Hatha Yoga includes various methods of breath control, all of which belong to the more advanced practices and traditionally follow extensive purification of body and mind. Some Western teachers have incorporated these methods into their beginner classes, but they’re best at the intermediary to advanced levels.

Traditional Hatha Yoga emphasizes holding the breath — not a good idea for beginners. The following techniques are safe for any healthy person to practice.

The cooling methods are best done in warm weather, to avoid overcooling.

Alternate nostril breathing

Lab researchers have demonstrated what Yoga masters have known for hundreds, if not thousands, of years: Humans don’t breathe evenly through both nostrils. In a 2-to-3-hour cycle, the nostrils become alternately dominant. It appears that left-nostril breathing is particularly connected with functions of the left cerebral hemisphere (notably verbal skills), and right-nostril breathing seems to connect more with the right hemisphere (notably spatial performance).

The technique called alternate nostril breathing goes by various others names, including nadi-shodhana (“channel cleansing,” pronounced nah-dee-shod-hah-nah). The following steps help you tackle it at the beginning level:

  1. Sit comfortably on a chair or in one of the yogic sitting postures, with your back straight.

  2. Check which nostril has the most air flowing through it, and begin alternative breathing with the open nostril.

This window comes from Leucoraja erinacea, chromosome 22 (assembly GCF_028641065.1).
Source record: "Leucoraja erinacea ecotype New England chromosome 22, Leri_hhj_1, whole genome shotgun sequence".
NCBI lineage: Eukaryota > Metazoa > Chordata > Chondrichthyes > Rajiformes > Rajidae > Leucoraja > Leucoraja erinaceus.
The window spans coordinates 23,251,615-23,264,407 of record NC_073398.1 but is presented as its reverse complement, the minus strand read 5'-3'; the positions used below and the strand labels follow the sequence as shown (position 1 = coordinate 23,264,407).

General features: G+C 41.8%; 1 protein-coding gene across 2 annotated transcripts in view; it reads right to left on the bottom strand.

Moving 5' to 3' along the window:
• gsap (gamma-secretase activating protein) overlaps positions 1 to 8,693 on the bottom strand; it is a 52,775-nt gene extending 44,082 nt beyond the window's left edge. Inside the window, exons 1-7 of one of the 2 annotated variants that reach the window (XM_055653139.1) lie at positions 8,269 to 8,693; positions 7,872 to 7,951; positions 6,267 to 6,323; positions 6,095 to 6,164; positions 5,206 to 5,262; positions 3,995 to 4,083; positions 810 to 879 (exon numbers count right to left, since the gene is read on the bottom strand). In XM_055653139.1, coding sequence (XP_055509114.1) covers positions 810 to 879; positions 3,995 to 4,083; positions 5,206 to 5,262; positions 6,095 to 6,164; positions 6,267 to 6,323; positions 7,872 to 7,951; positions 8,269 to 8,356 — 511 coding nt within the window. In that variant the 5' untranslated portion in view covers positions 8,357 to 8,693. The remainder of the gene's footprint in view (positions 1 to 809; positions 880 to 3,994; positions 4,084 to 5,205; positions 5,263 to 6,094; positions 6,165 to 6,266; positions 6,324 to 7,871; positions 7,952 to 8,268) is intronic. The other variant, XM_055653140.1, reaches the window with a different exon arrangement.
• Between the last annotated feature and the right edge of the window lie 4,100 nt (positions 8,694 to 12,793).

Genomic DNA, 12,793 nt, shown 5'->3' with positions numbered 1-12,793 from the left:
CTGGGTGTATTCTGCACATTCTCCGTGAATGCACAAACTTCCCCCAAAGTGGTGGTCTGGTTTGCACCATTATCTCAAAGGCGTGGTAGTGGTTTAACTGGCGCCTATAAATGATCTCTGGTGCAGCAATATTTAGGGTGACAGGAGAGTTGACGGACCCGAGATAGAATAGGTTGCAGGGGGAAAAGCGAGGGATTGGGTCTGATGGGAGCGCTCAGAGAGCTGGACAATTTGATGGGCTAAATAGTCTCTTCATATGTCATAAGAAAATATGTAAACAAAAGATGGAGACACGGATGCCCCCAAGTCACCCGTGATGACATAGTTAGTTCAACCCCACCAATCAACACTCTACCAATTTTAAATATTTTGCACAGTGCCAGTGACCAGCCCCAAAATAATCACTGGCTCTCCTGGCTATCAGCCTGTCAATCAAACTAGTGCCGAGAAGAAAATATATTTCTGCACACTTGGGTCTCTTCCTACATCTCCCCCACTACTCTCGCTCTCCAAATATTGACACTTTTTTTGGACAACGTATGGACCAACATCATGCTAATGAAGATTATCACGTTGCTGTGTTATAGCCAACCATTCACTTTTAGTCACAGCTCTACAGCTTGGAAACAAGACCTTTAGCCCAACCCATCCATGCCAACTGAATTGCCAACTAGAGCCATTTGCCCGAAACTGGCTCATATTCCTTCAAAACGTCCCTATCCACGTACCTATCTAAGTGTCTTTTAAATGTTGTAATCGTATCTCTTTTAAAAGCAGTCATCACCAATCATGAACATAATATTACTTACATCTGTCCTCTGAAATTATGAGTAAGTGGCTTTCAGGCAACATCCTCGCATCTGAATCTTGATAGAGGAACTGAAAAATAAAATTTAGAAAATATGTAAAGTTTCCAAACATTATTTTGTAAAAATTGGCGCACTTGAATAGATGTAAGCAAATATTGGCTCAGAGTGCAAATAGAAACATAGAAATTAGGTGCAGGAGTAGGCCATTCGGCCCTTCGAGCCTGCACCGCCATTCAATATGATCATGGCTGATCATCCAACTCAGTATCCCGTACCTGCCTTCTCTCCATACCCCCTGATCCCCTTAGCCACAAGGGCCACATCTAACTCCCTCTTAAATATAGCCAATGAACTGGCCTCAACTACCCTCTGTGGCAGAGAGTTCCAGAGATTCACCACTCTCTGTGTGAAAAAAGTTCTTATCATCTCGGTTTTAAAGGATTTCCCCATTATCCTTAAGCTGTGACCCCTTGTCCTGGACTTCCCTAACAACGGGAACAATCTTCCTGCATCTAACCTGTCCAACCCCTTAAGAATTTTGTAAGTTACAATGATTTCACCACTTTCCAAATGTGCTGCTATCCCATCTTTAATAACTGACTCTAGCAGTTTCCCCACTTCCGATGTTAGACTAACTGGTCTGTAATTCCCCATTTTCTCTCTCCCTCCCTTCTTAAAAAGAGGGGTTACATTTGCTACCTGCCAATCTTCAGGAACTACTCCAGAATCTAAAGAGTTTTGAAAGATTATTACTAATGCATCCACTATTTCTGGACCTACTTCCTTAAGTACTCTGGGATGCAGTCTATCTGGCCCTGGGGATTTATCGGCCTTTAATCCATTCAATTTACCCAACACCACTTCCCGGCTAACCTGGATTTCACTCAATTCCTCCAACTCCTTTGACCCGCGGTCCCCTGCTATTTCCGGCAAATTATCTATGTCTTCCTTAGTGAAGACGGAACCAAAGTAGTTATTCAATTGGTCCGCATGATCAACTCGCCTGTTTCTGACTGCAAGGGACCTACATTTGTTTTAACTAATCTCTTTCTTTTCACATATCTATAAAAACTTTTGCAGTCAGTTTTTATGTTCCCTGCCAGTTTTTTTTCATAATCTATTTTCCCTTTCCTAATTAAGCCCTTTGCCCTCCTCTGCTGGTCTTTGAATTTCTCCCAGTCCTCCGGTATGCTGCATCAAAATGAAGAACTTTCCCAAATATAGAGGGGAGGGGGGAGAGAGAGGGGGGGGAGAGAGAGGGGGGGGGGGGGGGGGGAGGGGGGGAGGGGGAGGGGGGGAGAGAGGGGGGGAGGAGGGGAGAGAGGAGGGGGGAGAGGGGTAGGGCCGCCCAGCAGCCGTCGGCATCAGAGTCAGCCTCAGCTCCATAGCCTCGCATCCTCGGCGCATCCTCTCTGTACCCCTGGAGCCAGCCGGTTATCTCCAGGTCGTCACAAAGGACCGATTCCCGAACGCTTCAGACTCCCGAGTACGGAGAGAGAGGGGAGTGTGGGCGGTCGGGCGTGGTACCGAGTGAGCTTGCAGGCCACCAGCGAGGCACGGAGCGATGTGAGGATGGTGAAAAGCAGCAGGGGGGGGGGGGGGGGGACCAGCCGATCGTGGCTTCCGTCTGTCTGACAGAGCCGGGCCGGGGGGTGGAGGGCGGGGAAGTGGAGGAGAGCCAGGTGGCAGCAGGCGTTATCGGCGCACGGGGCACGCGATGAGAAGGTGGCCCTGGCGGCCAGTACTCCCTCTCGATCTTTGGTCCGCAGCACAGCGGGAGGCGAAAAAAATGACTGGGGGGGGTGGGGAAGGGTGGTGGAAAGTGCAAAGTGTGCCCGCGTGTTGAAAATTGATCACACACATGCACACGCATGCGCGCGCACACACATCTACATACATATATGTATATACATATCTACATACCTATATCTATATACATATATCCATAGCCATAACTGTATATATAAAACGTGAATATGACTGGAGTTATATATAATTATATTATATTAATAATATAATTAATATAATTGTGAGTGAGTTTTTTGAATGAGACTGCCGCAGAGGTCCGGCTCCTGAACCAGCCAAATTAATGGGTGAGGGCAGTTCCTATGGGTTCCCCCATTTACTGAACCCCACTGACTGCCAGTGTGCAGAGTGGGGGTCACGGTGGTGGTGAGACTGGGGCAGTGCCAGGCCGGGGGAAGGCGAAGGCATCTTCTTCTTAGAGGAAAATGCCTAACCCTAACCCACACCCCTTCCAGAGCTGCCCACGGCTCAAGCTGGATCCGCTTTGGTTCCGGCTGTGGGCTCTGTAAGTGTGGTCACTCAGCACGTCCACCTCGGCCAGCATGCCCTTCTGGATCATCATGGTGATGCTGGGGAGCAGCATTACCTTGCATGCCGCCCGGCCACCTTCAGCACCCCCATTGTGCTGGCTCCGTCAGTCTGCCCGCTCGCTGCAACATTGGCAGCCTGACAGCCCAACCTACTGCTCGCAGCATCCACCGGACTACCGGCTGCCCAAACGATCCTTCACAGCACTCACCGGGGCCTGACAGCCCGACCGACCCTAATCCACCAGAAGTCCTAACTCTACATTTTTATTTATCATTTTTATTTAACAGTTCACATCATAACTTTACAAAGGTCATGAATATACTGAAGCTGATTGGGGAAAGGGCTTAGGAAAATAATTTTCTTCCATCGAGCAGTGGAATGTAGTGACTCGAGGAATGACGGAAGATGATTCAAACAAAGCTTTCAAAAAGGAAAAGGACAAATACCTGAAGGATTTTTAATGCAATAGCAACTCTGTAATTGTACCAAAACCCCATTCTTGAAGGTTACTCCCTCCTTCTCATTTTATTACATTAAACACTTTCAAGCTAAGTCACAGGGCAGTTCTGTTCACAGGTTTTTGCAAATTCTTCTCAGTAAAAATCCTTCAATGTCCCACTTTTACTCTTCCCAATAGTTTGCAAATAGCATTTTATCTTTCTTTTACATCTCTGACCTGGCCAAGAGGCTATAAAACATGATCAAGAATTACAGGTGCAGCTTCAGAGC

If both are equally open, all the better. In that case, begin with the left nostril.

    You can check which nostril is dominant simply by breathing through one nostril and then the other, and comparing the two flows.

  3. Place your right hand so that your thumb is on the right nostril and the little finger and ring finger are on the left nostril, with the index and middle fingers tucked against the ball of the thumb.

    According to some authorities, you place the index and middle fingers on the spot between the eyebrows (known as the third eye).

  4. Close the blocked nostril and, mentally counting to 5, inhale gently but fully through the open nostril — don’t strain.

    [Credit: Photograph by Adam Latham]
    Credit: Photograph by Adam Latham
  5. Open the blocked nostril and close the other nostril, and exhale, again mentally counting to 5.

  6. Inhale through the same nostril to the count of 5, and exhale through the opposite nostril, repeating 10 to 15 times.

As your lung capacity improves, you can make your inhalations and exhalations longer, but never force the breath. Gradually increase the overall duration of the exercise from, say, 3 minutes to 15 minutes.

The cooling breath

This technique, which in Sanskrit is called shitali (pronounced sheet-ah-lee), gets its name from the cooling effect that it has on the body and the mind. Traditionally, the cooling breath is believed to remove fever, still hunger, quench thirst, and alleviate diseases of the spleen. Here’s how you practice it:

  1. Sit in a comfortable Yoga posture or on a chair, and relax your body.

  2. Curl your tongue lengthwise, and let its tip protrude from your mouth.

    [Credit: Photograph by Adam Latham]
    Credit: Photograph by Adam Latham
  3. Slowly suck in air through the tube your tongue forms, and exhale gently through the nose; repeat this breath 10 to 15 times.